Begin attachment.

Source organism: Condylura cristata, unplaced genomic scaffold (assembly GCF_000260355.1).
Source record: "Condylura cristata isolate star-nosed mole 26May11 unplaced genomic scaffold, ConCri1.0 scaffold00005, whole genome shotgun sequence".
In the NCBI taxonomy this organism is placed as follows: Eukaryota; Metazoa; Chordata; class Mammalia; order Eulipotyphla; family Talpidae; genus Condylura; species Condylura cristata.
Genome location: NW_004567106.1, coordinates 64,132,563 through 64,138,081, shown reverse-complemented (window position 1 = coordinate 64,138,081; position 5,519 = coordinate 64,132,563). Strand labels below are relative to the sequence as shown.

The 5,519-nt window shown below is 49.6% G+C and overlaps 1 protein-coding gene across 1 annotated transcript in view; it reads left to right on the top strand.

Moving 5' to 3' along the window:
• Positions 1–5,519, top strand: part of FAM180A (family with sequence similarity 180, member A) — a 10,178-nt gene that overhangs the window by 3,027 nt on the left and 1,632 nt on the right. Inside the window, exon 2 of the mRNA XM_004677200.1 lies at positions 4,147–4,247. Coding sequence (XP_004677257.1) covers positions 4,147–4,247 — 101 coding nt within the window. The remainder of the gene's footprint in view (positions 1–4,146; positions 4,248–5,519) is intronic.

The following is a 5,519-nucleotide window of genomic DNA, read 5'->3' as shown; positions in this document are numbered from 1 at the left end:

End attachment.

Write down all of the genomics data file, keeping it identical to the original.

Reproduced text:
Source organism: Condylura cristata, unplaced genomic scaffold (assembly GCF_000260355.1).
Source record: "Condylura cristata isolate star-nosed mole 26May11 unplaced genomic scaffold, ConCri1.0 scaffold00005, whole genome shotgun sequence".
In the NCBI taxonomy this organism is placed as follows: Eukaryota; Metazoa; Chordata; class Mammalia; order Eulipotyphla; family Talpidae; genus Condylura; species Condylura cristata.
Genome location: NW_004567106.1, coordinates 64,132,563 through 64,138,081, shown reverse-complemented (window position 1 = coordinate 64,138,081; position 5,519 = coordinate 64,132,563). Strand labels below are relative to the sequence as shown.

The 5,519-nt window shown below is 49.6% G+C and overlaps 1 protein-coding gene across 1 annotated transcript in view; it reads left to right on the top strand.

Moving 5' to 3' along the window:
• Positions 1–5,519, top strand: part of FAM180A (family with sequence similarity 180, member A) — a 10,178-nt gene that overhangs the window by 3,027 nt on the left and 1,632 nt on the right. Inside the window, exon 2 of the mRNA XM_004677200.1 lies at positions 4,147–4,247. Coding sequence (XP_004677257.1) covers positions 4,147–4,247 — 101 coding nt within the window. The remainder of the gene's footprint in view (positions 1–4,146; positions 4,248–5,519) is intronic.

The following is a 5,519-nucleotide window of genomic DNA, read 5'->3' as shown; positions in this document are numbered from 1 at the left end: